New York -- Mary L. Schapiro, the first woman to be permanent chairman of the U.S. Securities and Exchange Commission, announced she will step down on Dec. 14.
Schapiro was appointed head of the SEC by President Obama in 2008, one month after the Bernie Madoff scandal emerged, and she officially took office in 2009 at the peak of the financial crisis. Many experts say her four years were the toughest stretch any SEC chief has faced.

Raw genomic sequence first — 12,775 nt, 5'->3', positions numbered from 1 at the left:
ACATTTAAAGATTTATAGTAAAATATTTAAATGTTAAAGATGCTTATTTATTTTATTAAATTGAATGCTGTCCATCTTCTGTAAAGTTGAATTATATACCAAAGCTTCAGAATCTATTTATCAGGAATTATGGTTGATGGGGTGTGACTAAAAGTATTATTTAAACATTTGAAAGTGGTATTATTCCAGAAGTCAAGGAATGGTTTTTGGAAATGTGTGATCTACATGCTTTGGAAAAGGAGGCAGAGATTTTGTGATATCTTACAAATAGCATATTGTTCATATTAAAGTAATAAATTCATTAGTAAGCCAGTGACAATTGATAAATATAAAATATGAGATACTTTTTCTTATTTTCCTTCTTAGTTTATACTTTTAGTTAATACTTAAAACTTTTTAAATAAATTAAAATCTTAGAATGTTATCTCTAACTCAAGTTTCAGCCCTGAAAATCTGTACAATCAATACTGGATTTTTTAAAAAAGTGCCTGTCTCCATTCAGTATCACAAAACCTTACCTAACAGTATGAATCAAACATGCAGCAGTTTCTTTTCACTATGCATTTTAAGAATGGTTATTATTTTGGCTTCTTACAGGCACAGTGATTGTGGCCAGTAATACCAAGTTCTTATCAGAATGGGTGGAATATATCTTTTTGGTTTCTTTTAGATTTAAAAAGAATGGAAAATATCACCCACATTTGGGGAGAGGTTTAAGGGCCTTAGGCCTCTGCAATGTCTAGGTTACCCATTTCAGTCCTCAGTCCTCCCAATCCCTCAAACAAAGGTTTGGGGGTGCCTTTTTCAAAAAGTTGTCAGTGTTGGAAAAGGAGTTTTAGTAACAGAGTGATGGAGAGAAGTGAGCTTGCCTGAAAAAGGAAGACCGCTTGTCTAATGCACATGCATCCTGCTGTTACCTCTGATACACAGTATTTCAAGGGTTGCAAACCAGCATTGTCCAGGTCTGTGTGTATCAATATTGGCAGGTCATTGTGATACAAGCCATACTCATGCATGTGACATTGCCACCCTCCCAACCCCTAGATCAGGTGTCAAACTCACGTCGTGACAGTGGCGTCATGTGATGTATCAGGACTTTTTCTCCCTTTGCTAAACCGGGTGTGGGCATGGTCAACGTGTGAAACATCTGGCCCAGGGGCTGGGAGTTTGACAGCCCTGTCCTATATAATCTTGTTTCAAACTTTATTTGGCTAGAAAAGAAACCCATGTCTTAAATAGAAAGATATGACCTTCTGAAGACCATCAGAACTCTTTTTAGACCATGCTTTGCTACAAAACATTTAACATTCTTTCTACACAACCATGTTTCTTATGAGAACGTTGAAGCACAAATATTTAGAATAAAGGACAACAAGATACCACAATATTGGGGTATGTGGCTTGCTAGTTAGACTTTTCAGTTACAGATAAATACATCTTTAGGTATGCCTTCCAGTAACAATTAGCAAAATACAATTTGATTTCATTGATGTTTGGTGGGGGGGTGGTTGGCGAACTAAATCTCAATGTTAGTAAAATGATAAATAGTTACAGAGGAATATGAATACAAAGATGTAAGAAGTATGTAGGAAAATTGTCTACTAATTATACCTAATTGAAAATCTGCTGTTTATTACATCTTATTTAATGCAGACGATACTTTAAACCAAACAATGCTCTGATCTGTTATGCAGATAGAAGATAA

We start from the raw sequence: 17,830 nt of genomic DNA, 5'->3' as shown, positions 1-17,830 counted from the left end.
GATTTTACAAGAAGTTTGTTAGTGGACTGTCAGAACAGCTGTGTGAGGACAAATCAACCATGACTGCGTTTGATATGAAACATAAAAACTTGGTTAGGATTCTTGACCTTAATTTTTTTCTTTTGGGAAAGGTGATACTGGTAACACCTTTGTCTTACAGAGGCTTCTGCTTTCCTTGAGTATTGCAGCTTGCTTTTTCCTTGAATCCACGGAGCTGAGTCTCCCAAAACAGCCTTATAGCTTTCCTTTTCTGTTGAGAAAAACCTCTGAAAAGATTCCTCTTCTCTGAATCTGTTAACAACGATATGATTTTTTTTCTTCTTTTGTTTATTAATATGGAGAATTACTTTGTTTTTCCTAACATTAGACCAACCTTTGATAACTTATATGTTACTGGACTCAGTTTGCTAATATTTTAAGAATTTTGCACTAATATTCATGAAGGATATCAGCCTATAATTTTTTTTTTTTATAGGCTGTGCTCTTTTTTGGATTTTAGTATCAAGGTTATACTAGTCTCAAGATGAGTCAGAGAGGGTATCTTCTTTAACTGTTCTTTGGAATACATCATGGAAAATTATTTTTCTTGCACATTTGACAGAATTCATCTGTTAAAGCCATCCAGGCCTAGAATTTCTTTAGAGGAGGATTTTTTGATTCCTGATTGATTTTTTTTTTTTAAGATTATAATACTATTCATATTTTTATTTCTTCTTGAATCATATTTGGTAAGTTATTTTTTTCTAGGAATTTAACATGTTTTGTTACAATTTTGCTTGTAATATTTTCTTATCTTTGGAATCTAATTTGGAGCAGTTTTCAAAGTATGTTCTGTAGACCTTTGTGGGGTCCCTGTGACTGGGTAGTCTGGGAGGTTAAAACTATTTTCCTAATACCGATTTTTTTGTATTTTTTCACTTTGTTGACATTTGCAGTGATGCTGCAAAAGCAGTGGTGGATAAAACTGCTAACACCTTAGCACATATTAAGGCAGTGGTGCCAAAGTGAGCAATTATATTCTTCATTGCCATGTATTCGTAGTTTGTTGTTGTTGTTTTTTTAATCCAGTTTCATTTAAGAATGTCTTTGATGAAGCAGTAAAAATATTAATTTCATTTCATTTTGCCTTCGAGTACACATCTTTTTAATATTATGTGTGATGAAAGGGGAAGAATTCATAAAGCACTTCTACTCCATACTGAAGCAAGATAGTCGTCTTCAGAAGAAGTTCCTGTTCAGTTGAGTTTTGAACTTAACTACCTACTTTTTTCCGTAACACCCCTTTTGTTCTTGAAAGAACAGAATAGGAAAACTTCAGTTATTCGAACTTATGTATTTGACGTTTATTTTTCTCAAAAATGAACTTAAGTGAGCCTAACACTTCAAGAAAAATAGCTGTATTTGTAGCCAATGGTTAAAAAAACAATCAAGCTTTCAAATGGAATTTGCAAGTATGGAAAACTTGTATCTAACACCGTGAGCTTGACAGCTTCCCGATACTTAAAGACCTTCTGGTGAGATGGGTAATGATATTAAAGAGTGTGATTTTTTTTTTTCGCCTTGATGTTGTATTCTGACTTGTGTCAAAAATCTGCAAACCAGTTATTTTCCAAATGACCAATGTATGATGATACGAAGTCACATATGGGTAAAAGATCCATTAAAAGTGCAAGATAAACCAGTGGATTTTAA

"When Mary agreed to serve nearly four years ago, she was fully aware of the difficulties facing the SEC and our economy as a whole," President Obama said in a statement. "But she accepted the challenge, and today, the SEC is stronger and our financial system is safer and better able to serve the American people - thanks in large part to Mary's hard work."
Elisse Walter, an SEC commissioner, will replace Schapiro as SEC chairman for the foreseeable future.